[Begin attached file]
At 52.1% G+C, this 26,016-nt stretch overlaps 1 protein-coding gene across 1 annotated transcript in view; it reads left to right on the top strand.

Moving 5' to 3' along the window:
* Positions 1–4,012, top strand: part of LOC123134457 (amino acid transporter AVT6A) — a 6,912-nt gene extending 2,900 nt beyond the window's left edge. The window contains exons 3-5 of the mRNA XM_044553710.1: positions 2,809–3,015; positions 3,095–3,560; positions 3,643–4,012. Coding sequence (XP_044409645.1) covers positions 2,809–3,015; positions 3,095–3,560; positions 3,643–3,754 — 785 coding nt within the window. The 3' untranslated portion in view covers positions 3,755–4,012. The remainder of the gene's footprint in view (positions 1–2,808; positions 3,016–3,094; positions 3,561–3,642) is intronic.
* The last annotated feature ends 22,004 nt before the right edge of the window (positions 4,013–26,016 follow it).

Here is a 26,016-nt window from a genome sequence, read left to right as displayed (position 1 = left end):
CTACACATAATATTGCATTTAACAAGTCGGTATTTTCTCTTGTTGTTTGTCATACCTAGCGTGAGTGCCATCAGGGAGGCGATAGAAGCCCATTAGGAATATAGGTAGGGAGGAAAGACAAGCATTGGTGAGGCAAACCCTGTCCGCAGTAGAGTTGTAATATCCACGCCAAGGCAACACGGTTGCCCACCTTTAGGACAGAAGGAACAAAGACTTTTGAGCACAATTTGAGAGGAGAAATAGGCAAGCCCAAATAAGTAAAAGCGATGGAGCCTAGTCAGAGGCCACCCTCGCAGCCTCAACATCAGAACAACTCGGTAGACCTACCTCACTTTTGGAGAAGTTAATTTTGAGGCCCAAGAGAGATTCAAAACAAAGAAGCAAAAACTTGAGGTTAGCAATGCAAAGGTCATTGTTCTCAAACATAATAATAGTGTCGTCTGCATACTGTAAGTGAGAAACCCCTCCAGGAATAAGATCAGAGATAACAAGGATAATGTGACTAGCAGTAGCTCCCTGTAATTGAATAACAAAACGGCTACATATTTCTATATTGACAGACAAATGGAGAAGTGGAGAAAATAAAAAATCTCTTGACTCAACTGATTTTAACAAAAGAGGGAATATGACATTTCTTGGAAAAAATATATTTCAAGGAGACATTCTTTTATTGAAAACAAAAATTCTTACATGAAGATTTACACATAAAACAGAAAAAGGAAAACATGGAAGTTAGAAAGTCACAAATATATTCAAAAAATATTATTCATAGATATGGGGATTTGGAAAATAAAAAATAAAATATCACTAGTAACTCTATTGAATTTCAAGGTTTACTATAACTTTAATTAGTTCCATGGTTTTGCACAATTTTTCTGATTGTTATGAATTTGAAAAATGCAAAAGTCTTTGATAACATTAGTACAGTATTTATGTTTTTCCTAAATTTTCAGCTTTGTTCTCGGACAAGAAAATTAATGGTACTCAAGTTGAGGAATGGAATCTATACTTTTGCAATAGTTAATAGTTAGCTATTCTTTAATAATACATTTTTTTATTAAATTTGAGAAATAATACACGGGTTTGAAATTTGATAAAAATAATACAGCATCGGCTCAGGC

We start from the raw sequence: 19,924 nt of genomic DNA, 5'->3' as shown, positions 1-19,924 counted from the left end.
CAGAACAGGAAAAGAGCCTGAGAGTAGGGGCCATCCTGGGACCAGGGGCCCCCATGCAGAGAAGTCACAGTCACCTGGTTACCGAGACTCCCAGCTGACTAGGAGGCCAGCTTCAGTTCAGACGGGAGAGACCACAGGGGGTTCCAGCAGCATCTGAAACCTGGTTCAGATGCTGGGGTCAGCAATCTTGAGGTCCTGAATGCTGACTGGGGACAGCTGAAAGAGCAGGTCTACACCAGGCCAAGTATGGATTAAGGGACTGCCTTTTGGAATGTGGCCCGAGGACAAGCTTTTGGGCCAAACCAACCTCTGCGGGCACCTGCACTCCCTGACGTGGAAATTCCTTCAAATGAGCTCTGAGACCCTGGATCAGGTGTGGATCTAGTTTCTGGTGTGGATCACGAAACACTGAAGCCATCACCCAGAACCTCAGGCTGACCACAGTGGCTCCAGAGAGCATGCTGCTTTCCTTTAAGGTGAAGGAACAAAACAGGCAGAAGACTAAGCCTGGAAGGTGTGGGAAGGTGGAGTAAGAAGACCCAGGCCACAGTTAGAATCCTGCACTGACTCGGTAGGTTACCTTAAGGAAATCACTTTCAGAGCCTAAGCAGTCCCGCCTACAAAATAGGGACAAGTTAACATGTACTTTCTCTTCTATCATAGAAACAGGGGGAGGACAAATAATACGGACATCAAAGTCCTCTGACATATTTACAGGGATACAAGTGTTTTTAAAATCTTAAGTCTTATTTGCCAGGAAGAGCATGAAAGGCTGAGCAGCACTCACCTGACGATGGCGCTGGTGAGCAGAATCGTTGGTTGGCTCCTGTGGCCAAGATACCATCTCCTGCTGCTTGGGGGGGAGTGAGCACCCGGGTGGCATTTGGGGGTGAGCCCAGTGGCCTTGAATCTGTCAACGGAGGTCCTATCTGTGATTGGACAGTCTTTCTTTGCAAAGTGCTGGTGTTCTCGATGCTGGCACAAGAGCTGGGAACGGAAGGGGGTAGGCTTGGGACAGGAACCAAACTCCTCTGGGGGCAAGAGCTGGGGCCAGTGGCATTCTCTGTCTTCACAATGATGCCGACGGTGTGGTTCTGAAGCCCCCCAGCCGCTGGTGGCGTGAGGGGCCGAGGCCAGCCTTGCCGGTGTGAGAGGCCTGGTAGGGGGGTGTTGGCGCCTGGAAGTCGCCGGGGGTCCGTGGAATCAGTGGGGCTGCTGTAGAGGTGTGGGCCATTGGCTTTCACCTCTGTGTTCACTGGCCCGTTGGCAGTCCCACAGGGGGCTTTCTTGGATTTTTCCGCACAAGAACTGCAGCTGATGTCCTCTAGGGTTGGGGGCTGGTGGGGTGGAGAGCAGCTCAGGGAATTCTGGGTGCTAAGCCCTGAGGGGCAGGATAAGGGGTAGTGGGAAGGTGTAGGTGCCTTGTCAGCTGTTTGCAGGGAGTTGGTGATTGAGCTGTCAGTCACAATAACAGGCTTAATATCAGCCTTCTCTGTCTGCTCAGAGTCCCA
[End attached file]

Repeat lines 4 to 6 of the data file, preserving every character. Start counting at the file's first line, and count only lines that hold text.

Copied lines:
* The last annotated feature ends 22,004 nt before the right edge of the window (positions 4,013–26,016 follow it).

Here is a 26,016-nt window from a genome sequence, read left to right as displayed (position 1 = left end):
CTACACATAATATTGCATTTAACAAGTCGGTATTTTCTCTTGTTGTTTGTCATACCTAGCGTGAGTGCCATCAGGGAGGCGATAGAAGCCCATTAGGAATATAGGTAGGGAGGAAAGACAAGCATTGGTGAGGCAAACCCTGTCCGCAGTAGAGTTGTAATATCCACGCCAAGGCAACACGGTTGCCCACCTTTAGGACAGAAGGAACAAAGACTTTTGAGCACAATTTGAGAGGAGAAATAGGCAAGCCCAAATAAGTAAAAGCGATGGAGCCTAGTCAGAGGCCACCCTCGCAGCCTCAACATCAGAACAACTCGGTAGACCTACCTCACTTTTGGAGAAGTTAATTTTGAGGCCCAAGAGAGATTCAAAACAAAGAAGCAAAAACTTGAGGTTAGCAATGCAAAGGTCATTGTTCTCAAACATAATAATAGTGTCGTCTGCATACTGTAAGTGAGAAACCCCTCCAGGAATAAGATCAGAGATAACAAGGATAATGTGACTAGCAGTAGCTCCCTGTAATTGAATAACAAAACGGCTACATATTTCTATATTGACAGACAAATGGAGAAGTGGAGAAAATAAAAAATCTCTTGACTCAACTGATTTTAACAAAAGAGGGAATATGACATTTCTTGGAAAAAATATATTTCAAGGAGACATTCTTTTATTGAAAACAAAAATTCTTACATGAAGATTTACACATAAAACAGAAAAAGGAAAACATGGAAGTTAGAAAGTCACAAATATATTCAAAAAATATTATTCATAGATATGGGGATTTGGAAAATAAAAAATAAAATATCACTAGTAACTCTATTGAATTTCAAGGTTTACTATAACTTTAATTAGTTCCATGGTTTTGCACAATTTTTCTGATTGTTATGAATTTGAAAAATGCAAAAGTCTTTGATAACATTAGTACAGTATTTATGTTTTTCCTAAATTTTCAGCTTTGTTCTCGGACAAGAAAATTAATGGTACTCAAGTTGAGGAATGGAATCTATACTTTTGCAATAGTTAATAGTTAGCTATTCTTTAATAATACATTTTTTTATTAAATTTGAGAAATAATACACGGGTTTGAAATTTGATAAAAATAATACAGCATCGGCTCAGGC